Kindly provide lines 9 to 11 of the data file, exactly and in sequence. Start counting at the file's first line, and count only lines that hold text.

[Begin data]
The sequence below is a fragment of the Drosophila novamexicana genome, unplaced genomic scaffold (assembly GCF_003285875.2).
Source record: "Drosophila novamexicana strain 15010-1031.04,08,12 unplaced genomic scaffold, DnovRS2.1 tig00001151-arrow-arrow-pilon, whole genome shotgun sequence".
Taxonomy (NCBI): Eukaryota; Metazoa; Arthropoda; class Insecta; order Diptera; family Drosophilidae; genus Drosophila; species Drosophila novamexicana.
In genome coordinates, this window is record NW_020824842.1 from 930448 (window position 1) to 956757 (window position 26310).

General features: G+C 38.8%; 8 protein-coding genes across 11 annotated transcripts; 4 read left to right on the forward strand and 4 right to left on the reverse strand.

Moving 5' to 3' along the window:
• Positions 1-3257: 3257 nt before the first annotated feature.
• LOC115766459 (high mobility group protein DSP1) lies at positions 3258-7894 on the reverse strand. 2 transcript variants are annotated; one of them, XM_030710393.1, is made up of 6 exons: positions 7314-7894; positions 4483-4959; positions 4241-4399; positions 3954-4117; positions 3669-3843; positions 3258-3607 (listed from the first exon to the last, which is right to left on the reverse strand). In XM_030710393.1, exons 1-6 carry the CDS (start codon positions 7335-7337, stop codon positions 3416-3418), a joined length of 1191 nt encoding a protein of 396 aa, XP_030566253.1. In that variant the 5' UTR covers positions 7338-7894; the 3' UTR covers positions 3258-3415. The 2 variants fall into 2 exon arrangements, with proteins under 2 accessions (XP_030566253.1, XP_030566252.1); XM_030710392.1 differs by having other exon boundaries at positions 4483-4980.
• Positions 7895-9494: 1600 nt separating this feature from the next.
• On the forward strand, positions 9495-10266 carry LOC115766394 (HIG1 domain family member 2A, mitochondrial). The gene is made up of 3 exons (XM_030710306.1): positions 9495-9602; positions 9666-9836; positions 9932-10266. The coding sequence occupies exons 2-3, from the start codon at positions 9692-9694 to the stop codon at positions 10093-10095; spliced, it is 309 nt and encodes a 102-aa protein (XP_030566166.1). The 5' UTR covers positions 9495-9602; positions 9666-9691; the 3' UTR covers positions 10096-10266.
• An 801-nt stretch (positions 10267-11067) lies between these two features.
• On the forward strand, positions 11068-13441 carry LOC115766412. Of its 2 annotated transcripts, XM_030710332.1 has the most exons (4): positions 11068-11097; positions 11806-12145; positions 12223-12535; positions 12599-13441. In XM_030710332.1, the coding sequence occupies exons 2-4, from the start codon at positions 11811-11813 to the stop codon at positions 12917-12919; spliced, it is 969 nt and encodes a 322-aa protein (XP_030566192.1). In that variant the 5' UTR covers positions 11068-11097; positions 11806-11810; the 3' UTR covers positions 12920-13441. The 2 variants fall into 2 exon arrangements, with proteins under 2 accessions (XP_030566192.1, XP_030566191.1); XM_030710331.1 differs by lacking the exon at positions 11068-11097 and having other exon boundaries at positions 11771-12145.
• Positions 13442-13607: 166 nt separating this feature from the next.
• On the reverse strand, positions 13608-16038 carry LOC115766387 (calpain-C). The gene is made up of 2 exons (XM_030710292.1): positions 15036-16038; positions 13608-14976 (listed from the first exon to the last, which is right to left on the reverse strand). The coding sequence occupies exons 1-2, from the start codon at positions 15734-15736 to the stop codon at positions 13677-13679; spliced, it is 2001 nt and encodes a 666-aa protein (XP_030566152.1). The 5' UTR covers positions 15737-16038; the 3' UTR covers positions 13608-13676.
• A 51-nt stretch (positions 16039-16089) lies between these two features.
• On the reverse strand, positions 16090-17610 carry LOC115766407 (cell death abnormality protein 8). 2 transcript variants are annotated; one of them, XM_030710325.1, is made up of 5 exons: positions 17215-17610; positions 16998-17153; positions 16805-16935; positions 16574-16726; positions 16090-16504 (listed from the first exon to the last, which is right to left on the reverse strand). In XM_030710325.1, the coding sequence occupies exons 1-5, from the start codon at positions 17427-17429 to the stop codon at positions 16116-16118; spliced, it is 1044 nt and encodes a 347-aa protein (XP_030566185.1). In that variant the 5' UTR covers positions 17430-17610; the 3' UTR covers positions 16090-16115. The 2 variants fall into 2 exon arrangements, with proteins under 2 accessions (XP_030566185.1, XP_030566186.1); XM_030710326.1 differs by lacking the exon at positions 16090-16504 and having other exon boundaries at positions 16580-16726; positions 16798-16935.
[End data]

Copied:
• Positions 7895-9494: 1600 nt separating this feature from the next.
• On the forward strand, positions 9495-10266 carry LOC115766394 (HIG1 domain family member 2A, mitochondrial). The gene is made up of 3 exons (XM_030710306.1): positions 9495-9602; positions 9666-9836; positions 9932-10266. The coding sequence occupies exons 2-3, from the start codon at positions 9692-9694 to the stop codon at positions 10093-10095; spliced, it is 309 nt and encodes a 102-aa protein (XP_030566166.1). The 5' UTR covers positions 9495-9602; positions 9666-9691; the 3' UTR covers positions 10096-10266.
• An 801-nt stretch (positions 10267-11067) lies between these two features.